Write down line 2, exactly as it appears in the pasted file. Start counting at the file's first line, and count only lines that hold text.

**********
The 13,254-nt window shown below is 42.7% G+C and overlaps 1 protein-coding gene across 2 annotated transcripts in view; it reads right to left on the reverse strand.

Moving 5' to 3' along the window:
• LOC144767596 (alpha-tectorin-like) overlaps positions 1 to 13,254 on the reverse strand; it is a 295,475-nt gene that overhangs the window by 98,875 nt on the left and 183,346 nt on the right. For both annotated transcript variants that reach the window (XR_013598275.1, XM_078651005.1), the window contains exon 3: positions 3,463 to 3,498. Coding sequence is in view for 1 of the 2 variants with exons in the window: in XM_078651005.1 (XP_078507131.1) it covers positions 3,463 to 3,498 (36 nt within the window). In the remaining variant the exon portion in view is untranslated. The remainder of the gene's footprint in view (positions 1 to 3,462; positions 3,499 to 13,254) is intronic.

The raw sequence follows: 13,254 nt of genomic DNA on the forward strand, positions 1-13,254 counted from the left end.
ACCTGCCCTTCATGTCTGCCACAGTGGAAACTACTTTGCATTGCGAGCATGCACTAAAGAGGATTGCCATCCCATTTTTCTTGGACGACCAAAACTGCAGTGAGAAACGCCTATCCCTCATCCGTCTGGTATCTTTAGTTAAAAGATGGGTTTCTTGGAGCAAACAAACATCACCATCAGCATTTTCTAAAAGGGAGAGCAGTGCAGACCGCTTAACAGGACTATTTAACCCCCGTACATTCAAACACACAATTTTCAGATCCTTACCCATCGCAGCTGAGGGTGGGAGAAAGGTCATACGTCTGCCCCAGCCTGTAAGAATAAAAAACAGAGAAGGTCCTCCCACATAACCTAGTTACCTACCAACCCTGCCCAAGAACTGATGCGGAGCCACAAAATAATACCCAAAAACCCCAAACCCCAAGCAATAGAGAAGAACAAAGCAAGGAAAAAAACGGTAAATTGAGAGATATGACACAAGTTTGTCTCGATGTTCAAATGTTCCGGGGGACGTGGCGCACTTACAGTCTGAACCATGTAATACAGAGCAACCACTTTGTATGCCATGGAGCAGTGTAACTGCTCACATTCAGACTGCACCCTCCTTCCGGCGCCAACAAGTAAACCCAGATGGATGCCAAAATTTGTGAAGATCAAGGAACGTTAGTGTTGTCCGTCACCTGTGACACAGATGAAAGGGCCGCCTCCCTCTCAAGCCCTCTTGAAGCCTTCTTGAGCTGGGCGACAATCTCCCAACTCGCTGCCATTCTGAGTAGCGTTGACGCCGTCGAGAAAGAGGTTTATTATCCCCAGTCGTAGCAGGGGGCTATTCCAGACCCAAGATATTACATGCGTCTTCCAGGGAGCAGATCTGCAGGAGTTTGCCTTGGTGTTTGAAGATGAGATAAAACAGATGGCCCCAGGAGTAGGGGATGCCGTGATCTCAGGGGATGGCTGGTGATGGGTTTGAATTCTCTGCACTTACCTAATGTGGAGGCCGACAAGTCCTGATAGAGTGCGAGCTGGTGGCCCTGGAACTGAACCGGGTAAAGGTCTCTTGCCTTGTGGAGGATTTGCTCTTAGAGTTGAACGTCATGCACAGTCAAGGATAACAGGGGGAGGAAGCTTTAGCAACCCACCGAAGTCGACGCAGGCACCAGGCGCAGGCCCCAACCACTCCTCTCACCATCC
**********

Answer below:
Moving 5' to 3' along the window: